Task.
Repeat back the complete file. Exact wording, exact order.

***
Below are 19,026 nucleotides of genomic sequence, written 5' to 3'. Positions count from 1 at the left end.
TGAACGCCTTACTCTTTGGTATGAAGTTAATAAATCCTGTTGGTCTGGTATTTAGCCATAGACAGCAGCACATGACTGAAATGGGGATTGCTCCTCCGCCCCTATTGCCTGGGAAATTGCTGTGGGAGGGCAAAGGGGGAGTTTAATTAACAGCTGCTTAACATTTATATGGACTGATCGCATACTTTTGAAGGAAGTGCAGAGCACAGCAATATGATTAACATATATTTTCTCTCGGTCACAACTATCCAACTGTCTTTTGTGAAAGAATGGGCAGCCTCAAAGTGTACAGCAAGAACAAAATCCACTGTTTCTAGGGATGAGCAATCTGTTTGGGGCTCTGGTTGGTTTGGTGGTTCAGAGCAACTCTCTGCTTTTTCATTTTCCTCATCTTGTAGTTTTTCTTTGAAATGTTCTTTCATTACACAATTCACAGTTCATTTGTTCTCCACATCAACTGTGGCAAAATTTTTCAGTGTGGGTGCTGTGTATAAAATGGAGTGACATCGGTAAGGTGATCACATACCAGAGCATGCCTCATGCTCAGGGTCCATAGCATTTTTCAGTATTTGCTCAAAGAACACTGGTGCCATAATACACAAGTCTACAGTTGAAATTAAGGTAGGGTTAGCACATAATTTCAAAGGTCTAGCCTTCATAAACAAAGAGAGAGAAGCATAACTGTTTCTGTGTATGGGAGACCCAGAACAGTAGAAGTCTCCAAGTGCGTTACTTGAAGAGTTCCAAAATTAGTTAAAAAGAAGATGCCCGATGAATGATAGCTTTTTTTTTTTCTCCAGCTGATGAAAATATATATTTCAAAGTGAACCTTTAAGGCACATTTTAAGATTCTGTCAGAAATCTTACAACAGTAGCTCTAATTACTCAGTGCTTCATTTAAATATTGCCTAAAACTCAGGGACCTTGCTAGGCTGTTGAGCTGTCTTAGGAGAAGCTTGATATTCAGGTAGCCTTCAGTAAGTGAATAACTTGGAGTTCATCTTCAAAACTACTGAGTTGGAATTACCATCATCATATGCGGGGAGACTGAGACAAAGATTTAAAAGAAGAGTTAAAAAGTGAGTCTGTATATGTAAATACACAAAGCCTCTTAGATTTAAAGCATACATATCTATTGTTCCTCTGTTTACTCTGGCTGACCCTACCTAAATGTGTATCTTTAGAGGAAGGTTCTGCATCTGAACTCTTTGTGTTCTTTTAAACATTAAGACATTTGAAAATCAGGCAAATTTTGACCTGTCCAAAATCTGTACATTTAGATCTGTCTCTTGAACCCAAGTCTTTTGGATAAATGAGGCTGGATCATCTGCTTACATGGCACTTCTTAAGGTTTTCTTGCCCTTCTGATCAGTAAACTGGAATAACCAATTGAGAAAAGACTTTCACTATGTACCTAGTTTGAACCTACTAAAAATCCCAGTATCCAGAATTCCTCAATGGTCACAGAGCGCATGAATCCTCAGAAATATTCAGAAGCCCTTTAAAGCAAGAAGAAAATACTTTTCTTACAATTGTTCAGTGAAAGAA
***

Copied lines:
Below are 19,026 nucleotides of genomic sequence, written 5' to 3'. Positions count from 1 at the left end.
TGAACGCCTTACTCTTTGGTATGAAGTTAATAAATCCTGTTGGTCTGGTATTTAGCCATAGACAGCAGCACATGACTGAAATGGGGATTGCTCCTCCGCCCCTATTGCCTGGGAAATTGCTGTGGGAGGGCAAAGGGGGAGTTTAATTAACAGCTGCTTAACATTTATATGGACTGATCGCATACTTTTGAAGGAAGTGCAGAGCACAGCAATATGATTAACATATATTTTCTCTCGGTCACAACTATCCAACTGTCTTTTGTGAAAGAATGGGCAGCCTCAAAGTGTACAGCAAGAACAAAATCCACTGTTTCTAGGGATGAGCAATCTGTTTGGGGCTCTGGTTGGTTTGGTGGTTCAGAGCAACTCTCTGCTTTTTCATTTTCCTCATCTTGTAGTTTTTCTTTGAAATGTTCTTTCATTACACAATTCACAGTTCATTTGTTCTCCACATCAACTGTGGCAAAATTTTTCAGTGTGGGTGCTGTGTATAAAATGGAGTGACATCGGTAAGGTGATCACATACCAGAGCATGCCTCATGCTCAGGGTCCATAGCATTTTTCAGTATTTGCTCAAAGAACACTGGTGCCATAATACACAAGTCTACAGTTGAAATTAAGGTAGGGTTAGCACATAATTTCAAAGGTCTAGCCTTCATAAACAAAGAGAGAGAAGCATAACTGTTTCTGTGTATGGGAGACCCAGAACAGTAGAAGTCTCCAAGTGCGTTACTTGAAGAGTTCCAAAATTAGTTAAAAAGAAGATGCCCGATGAATGATAGCTTTTTTTTTTTCTCCAGCTGATGAAAATATATATTTCAAAGTGAACCTTTAAGGCACATTTTAAGATTCTGTCAGAAATCTTACAACAGTAGCTCTAATTACTCAGTGCTTCATTTAAATATTGCCTAAAACTCAGGGACCTTGCTAGGCTGTTGAGCTGTCTTAGGAGAAGCTTGATATTCAGGTAGCCTTCAGTAAGTGAATAACTTGGAGTTCATCTTCAAAACTACTGAGTTGGAATTACCATCATCATATGCGGGGAGACTGAGACAAAGATTTAAAAGAAGAGTTAAAAAGTGAGTCTGTATATGTAAATACACAAAGCCTCTTAGATTTAAAGCATACATATCTATTGTTCCTCTGTTTACTCTGGCTGACCCTACCTAAATGTGTATCTTTAGAGGAAGGTTCTGCATCTGAACTCTTTGTGTTCTTTTAAACATTAAGACATTTGAAAATCAGGCAAATTTTGACCTGTCCAAAATCTGTACATTTAGATCTGTCTCTTGAACCCAAGTCTTTTGGATAAATGAGGCTGGATCATCTGCTTACATGGCACTTCTTAAGGTTTTCTTGCCCTTCTGATCAGTAAACTGGAATAACCAATTGAGAAAAGACTTTCACTATGTACCTAGTTTGAACCTACTAAAAATCCCAGTATCCAGAATTCCTCAATGGTCACAGAGCGCATGAATCCTCAGAAATATTCAGAAGCCCTTTAAAGCAAGAAGAAAATACTTTTCTTACAATTGTTCAGTGAAAGAA